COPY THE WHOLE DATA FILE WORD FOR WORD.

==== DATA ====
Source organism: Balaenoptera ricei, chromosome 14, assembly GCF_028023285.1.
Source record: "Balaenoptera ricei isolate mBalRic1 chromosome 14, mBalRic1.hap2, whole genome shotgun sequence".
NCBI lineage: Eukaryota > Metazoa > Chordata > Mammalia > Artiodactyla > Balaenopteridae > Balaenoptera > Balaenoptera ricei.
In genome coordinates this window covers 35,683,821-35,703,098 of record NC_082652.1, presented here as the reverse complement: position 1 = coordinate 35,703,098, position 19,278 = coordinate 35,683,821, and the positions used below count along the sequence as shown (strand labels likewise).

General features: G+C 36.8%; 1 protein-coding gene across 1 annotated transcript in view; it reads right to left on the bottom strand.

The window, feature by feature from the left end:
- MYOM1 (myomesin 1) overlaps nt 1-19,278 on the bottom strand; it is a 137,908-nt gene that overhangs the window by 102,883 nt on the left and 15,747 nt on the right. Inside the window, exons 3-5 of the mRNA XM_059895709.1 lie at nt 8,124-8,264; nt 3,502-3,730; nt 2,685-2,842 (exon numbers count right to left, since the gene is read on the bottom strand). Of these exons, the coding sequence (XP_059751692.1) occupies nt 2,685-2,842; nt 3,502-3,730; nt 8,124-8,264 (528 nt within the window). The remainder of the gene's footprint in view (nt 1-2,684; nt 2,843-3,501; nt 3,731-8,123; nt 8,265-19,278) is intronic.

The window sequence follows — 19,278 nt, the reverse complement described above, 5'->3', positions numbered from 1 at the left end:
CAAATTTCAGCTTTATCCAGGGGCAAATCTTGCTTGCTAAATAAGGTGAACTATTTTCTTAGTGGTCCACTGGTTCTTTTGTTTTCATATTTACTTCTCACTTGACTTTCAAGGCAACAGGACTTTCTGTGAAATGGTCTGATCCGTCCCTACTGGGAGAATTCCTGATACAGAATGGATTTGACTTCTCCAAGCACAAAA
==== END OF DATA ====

Source organism: Balaenoptera ricei, chromosome 14, assembly GCF_028023285.1.
Source record: "Balaenoptera ricei isolate mBalRic1 chromosome 14, mBalRic1.hap2, whole genome shotgun sequence".
NCBI lineage: Eukaryota > Metazoa > Chordata > Mammalia > Artiodactyla > Balaenopteridae > Balaenoptera > Balaenoptera ricei.
In genome coordinates this window covers 35,683,821-35,703,098 of record NC_082652.1, presented here as the reverse complement: position 1 = coordinate 35,703,098, position 19,278 = coordinate 35,683,821, and the positions used below count along the sequence as shown (strand labels likewise).

General features: G+C 36.8%; 1 protein-coding gene across 1 annotated transcript in view; it reads right to left on the bottom strand.

The window, feature by feature from the left end:
- MYOM1 (myomesin 1) overlaps nt 1-19,278 on the bottom strand; it is a 137,908-nt gene that overhangs the window by 102,883 nt on the left and 15,747 nt on the right. Inside the window, exons 3-5 of the mRNA XM_059895709.1 lie at nt 8,124-8,264; nt 3,502-3,730; nt 2,685-2,842 (exon numbers count right to left, since the gene is read on the bottom strand). Of these exons, the coding sequence (XP_059751692.1) occupies nt 2,685-2,842; nt 3,502-3,730; nt 8,124-8,264 (528 nt within the window). The remainder of the gene's footprint in view (nt 1-2,684; nt 2,843-3,501; nt 3,731-8,123; nt 8,265-19,278) is intronic.

The window sequence follows — 19,278 nt, the reverse complement described above, 5'->3', positions numbered from 1 at the left end:
CAAATTTCAGCTTTATCCAGGGGCAAATCTTGCTTGCTAAATAAGGTGAACTATTTTCTTAGTGGTCCACTGGTTCTTTTGTTTTCATATTTACTTCTCACTTGACTTTCAAGGCAACAGGACTTTCTGTGAAATGGTCTGATCCGTCCCTACTGGGAGAATTCCTGATACAGAATGGATTTGACTTCTCCAAGCACAAAA